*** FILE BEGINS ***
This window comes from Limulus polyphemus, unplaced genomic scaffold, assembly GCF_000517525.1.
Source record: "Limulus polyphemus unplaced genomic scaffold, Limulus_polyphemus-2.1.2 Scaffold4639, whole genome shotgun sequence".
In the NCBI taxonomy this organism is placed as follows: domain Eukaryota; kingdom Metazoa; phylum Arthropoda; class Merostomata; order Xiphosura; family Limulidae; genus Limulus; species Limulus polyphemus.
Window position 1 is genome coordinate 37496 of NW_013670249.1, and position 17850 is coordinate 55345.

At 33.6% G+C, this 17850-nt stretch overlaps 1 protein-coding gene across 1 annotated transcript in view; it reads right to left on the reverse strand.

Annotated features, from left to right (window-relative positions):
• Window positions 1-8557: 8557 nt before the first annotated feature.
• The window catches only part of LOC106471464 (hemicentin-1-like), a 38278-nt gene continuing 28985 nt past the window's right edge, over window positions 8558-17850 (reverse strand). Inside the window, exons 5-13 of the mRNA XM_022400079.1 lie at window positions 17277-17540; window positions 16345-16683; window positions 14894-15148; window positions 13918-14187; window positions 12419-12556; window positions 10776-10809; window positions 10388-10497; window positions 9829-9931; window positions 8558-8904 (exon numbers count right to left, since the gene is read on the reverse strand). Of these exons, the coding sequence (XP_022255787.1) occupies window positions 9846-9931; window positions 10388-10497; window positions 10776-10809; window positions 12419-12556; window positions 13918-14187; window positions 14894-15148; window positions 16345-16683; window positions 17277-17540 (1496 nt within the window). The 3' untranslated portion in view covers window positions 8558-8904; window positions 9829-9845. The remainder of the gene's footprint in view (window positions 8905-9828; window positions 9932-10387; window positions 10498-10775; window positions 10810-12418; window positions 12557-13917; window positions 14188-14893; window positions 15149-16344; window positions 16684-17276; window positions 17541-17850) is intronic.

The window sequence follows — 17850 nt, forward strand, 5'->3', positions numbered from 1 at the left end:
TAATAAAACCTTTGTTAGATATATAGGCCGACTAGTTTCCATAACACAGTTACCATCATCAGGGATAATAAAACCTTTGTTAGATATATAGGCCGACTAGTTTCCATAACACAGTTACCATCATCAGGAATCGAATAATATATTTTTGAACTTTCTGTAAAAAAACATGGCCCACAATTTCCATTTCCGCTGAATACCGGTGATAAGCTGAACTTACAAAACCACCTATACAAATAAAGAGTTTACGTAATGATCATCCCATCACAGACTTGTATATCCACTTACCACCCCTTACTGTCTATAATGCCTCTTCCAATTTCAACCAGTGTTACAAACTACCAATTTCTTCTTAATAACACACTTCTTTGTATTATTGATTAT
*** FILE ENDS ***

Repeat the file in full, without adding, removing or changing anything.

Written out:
This window comes from Limulus polyphemus, unplaced genomic scaffold, assembly GCF_000517525.1.
Source record: "Limulus polyphemus unplaced genomic scaffold, Limulus_polyphemus-2.1.2 Scaffold4639, whole genome shotgun sequence".
In the NCBI taxonomy this organism is placed as follows: domain Eukaryota; kingdom Metazoa; phylum Arthropoda; class Merostomata; order Xiphosura; family Limulidae; genus Limulus; species Limulus polyphemus.
Window position 1 is genome coordinate 37496 of NW_013670249.1, and position 17850 is coordinate 55345.

At 33.6% G+C, this 17850-nt stretch overlaps 1 protein-coding gene across 1 annotated transcript in view; it reads right to left on the reverse strand.

Annotated features, from left to right (window-relative positions):
• Window positions 1-8557: 8557 nt before the first annotated feature.
• The window catches only part of LOC106471464 (hemicentin-1-like), a 38278-nt gene continuing 28985 nt past the window's right edge, over window positions 8558-17850 (reverse strand). Inside the window, exons 5-13 of the mRNA XM_022400079.1 lie at window positions 17277-17540; window positions 16345-16683; window positions 14894-15148; window positions 13918-14187; window positions 12419-12556; window positions 10776-10809; window positions 10388-10497; window positions 9829-9931; window positions 8558-8904 (exon numbers count right to left, since the gene is read on the reverse strand). Of these exons, the coding sequence (XP_022255787.1) occupies window positions 9846-9931; window positions 10388-10497; window positions 10776-10809; window positions 12419-12556; window positions 13918-14187; window positions 14894-15148; window positions 16345-16683; window positions 17277-17540 (1496 nt within the window). The 3' untranslated portion in view covers window positions 8558-8904; window positions 9829-9845. The remainder of the gene's footprint in view (window positions 8905-9828; window positions 9932-10387; window positions 10498-10775; window positions 10810-12418; window positions 12557-13917; window positions 14188-14893; window positions 15149-16344; window positions 16684-17276; window positions 17541-17850) is intronic.

The window sequence follows — 17850 nt, forward strand, 5'->3', positions numbered from 1 at the left end:
TAATAAAACCTTTGTTAGATATATAGGCCGACTAGTTTCCATAACACAGTTACCATCATCAGGGATAATAAAACCTTTGTTAGATATATAGGCCGACTAGTTTCCATAACACAGTTACCATCATCAGGAATCGAATAATATATTTTTGAACTTTCTGTAAAAAAACATGGCCCACAATTTCCATTTCCGCTGAATACCGGTGATAAGCTGAACTTACAAAACCACCTATACAAATAAAGAGTTTACGTAATGATCATCCCATCACAGACTTGTATATCCACTTACCACCCCTTACTGTCTATAATGCCTCTTCCAATTTCAACCAGTGTTACAAACTACCAATTTCTTCTTAATAACACACTTCTTTGTATTATTGATTAT